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Title: MARSHALL MIAMI

Marshall quarterback Stan Hill picks up yardage against Miami during the Thundering Herd’s win on Nov. 12, 2002, in Huntington.

HUNTINGTON — On Nov. 2, 2002, the pulse surrounding Marshall football collectively stopped when Byron Leftwich went down with a tibia fracture in a 34-20 loss to Akron.

Everyone thought Leftwich’s season — hyped to be a Heisman Trophy campaign — was over.

Everyone thought Marshall’s reign as the Mid-American Conference East Division champion was over.

Everyone thought the Thundering Herd’s dynasty since moving to Division I-A was over.

It was thought to be over in a snap ... literally.

After all, when Leftwich went down, Marshall also fell to the Zips, who were 1-7 before beating the Herd.

Ten days later, the Herd had to stare down hated rival Miami (Ohio), which had become the jilted little brother of the MAC since the Herd took over as top dog in the East Division.

The RedHawks were a successful team and, this time, they sensed blood with rising quarterback Ben Roethlisberger. It was a long shot for the Herd to get out of the RedHawks’ grasp with Leftwich out.

Enter Stan Hill — a virtually unknown sophomore quarterback who hadn’t started a game since his senior year in Tupelo, Mississippi.

“Wait ... who?”

That was the sentiment of the Marshall faithful leading into that game.

With all the focus on Leftwich, no one really knew who Hill was, aside from teammates and then-Marshall coach Bob Pruett.

And the only real action Hill had seen prior to his first start was when Leftwich went down in the first half against Akron. Hill finished 7 of 14 for 37 yards and an interception in a vanilla performance that didn’t leave much room for confidence going against one of the MAC’s top teams.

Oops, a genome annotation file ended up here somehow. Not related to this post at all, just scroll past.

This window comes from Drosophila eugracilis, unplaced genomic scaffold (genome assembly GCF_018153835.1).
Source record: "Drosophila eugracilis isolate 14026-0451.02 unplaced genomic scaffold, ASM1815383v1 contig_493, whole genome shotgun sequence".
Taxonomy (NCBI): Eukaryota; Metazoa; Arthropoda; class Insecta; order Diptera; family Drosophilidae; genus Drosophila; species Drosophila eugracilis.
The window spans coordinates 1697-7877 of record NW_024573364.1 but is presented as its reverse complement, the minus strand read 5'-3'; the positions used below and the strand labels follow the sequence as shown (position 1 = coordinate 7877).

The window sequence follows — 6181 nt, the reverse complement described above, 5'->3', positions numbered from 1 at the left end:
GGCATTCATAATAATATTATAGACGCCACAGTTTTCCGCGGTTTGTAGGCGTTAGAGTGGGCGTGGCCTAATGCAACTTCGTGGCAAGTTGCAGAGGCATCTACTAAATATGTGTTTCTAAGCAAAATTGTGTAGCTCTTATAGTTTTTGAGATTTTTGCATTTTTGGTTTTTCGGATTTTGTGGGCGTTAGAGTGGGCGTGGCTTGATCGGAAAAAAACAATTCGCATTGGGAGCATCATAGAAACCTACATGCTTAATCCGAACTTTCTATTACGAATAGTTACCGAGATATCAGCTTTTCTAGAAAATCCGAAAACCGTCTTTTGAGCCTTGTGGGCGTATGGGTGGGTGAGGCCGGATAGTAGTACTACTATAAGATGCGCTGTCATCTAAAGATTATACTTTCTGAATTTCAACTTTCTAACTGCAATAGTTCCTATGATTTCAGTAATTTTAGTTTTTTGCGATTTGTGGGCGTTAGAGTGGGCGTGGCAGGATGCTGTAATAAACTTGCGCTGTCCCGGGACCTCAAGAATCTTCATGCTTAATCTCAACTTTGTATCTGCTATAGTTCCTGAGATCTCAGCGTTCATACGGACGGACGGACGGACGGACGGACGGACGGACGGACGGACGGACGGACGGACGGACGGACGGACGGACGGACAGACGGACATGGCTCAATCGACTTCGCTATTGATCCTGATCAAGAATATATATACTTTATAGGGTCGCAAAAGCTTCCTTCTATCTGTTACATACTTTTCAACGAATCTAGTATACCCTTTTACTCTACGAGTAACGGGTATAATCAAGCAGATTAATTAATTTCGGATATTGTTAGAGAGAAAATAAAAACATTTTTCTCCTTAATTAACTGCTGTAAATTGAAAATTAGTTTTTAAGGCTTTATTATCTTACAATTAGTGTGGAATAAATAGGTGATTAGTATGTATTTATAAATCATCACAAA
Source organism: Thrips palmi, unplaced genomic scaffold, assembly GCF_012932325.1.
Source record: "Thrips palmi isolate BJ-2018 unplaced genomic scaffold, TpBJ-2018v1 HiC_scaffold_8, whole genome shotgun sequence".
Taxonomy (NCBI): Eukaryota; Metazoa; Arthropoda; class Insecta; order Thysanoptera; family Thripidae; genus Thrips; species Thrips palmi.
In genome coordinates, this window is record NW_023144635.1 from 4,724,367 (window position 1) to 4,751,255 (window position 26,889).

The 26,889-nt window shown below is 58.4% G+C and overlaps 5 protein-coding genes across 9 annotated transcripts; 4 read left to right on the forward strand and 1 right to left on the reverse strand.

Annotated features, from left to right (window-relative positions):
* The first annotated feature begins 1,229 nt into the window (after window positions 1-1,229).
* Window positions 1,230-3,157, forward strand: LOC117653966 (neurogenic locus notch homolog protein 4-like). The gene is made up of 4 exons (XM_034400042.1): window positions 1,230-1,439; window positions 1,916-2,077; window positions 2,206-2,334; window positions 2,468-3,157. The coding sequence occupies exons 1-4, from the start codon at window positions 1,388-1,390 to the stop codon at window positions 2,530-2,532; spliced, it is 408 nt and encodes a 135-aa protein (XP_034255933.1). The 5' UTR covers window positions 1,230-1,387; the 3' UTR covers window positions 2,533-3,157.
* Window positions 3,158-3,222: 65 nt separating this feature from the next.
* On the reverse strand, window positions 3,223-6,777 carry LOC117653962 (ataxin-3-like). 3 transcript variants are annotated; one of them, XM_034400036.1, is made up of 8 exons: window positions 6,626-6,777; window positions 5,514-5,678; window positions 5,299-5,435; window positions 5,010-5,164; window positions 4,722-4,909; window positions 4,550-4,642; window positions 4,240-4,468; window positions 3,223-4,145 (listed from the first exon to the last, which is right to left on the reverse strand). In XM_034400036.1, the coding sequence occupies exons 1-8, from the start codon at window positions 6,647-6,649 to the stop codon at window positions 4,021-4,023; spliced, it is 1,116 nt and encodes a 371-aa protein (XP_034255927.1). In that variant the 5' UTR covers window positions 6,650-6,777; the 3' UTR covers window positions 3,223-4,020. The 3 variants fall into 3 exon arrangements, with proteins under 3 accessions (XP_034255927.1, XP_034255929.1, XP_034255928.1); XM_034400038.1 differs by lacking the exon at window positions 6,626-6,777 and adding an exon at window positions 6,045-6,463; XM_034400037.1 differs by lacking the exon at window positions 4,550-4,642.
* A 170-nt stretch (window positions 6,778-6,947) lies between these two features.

That’s when everything changed.

Hill took full advantage of his one game in the sun on a Tuesday night in Huntington, finishing the game with 325 all-purpose yards and five touchdowns in Marshall’s 36-34 win that put the Herd back in the MAC East driver’s seat.

To this day, it was one of the most surprising and clutch performances I’ve seen in my time observing Marshall football.

Oddly enough, it is also memorable for me because it is the last game I watched in the stands as a Marshall student.

I helped take over the Marshall football beat for The Parthenon soon after, and I haven’t seen a game in the stands since.

A clear perspective of the circumstances lets you know how clutch Hill’s performance was, though.

Hill was taking over for a Heisman Trophy candidate at quarterback who had become a household name for the Herd.

That first start also came in the national spotlight — a spotlight that was supposed to be for Leftwich — with a prime-time Tuesday night ESPN contest.

And the fate of the Herd’s season was on Hill’s shoulders. A win and Marshall was alive in the MAC. A loss and the season would be deemed a failure.

No pressure, kid.

To go 25 of 39 through the air with four touchdowns (also two interceptions) was enough, but that final drive etched Hill into Marshall lore for life.

Trailing 34-29, Hill led Marshall on a 57-yard drive in just 1:39 for the game-winning score, but one aspect made it more sweet.

He won the game in a way that even Leftwich couldn’t have.

With Marshall at the 1-yard line, Hill took a snap and faked a throw that got a Miami edge defender in the air. That was all the opening Hill needed to get around the outside and hurdle a defender into the end zone for the game-winner.

Leftwich was known for many things, but speed to get to the edge wasn’t one of them.

In his first start, Hill cemented his legacy — even though he still falls victim to the performance being the second-most talked about aspect of that game.

Following the contest, Marshall fans rushed the field in celebration of the win and Miami assistant Jon Wauford was arrested for punching a fan.

The RedHawks’ coaching staff also trashed Marshall’s press box, which cost Miami a chunk of change to repair.

In the end, Hill’s performance helped Marshall lock up control of the East Division.

And, in a way, I guess it led to a lockup of a different sort.